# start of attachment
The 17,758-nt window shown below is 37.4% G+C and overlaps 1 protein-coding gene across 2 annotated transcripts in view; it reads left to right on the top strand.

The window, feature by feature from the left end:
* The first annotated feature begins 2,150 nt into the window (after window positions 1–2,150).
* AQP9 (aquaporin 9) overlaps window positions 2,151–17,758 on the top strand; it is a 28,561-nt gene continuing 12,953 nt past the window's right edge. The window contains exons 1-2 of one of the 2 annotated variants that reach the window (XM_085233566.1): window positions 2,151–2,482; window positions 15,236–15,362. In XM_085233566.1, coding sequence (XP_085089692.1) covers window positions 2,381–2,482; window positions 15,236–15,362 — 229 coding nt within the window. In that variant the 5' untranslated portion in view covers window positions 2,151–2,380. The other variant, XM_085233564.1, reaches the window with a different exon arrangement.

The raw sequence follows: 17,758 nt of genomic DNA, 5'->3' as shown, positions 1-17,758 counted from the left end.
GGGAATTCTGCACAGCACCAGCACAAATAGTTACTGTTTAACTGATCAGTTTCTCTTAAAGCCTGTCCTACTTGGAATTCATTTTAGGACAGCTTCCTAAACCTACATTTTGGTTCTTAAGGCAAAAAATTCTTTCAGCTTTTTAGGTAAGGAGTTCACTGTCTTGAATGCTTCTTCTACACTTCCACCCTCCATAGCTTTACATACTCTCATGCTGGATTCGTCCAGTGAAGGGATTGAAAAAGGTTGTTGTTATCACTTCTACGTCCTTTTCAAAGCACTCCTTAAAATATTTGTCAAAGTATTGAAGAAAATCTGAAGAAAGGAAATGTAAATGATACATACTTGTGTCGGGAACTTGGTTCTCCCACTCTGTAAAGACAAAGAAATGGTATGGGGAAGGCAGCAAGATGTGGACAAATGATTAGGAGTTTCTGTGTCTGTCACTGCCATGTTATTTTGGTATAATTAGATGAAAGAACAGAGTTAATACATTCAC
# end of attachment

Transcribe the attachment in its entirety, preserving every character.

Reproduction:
The 17,758-nt window shown below is 37.4% G+C and overlaps 1 protein-coding gene across 2 annotated transcripts in view; it reads left to right on the top strand.

The window, feature by feature from the left end:
* The first annotated feature begins 2,150 nt into the window (after window positions 1–2,150).
* AQP9 (aquaporin 9) overlaps window positions 2,151–17,758 on the top strand; it is a 28,561-nt gene continuing 12,953 nt past the window's right edge. The window contains exons 1-2 of one of the 2 annotated variants that reach the window (XM_085233566.1): window positions 2,151–2,482; window positions 15,236–15,362. In XM_085233566.1, coding sequence (XP_085089692.1) covers window positions 2,381–2,482; window positions 15,236–15,362 — 229 coding nt within the window. In that variant the 5' untranslated portion in view covers window positions 2,151–2,380. The other variant, XM_085233564.1, reaches the window with a different exon arrangement.

The raw sequence follows: 17,758 nt of genomic DNA, 5'->3' as shown, positions 1-17,758 counted from the left end.
GGGAATTCTGCACAGCACCAGCACAAATAGTTACTGTTTAACTGATCAGTTTCTCTTAAAGCCTGTCCTACTTGGAATTCATTTTAGGACAGCTTCCTAAACCTACATTTTGGTTCTTAAGGCAAAAAATTCTTTCAGCTTTTTAGGTAAGGAGTTCACTGTCTTGAATGCTTCTTCTACACTTCCACCCTCCATAGCTTTACATACTCTCATGCTGGATTCGTCCAGTGAAGGGATTGAAAAAGGTTGTTGTTATCACTTCTACGTCCTTTTCAAAGCACTCCTTAAAATATTTGTCAAAGTATTGAAGAAAATCTGAAGAAAGGAAATGTAAATGATACATACTTGTGTCGGGAACTTGGTTCTCCCACTCTGTAAAGACAAAGAAATGGTATGGGGAAGGCAGCAAGATGTGGACAAATGATTAGGAGTTTCTGTGTCTGTCACTGCCATGTTATTTTGGTATAATTAGATGAAAGAACAGAGTTAATACATTCAC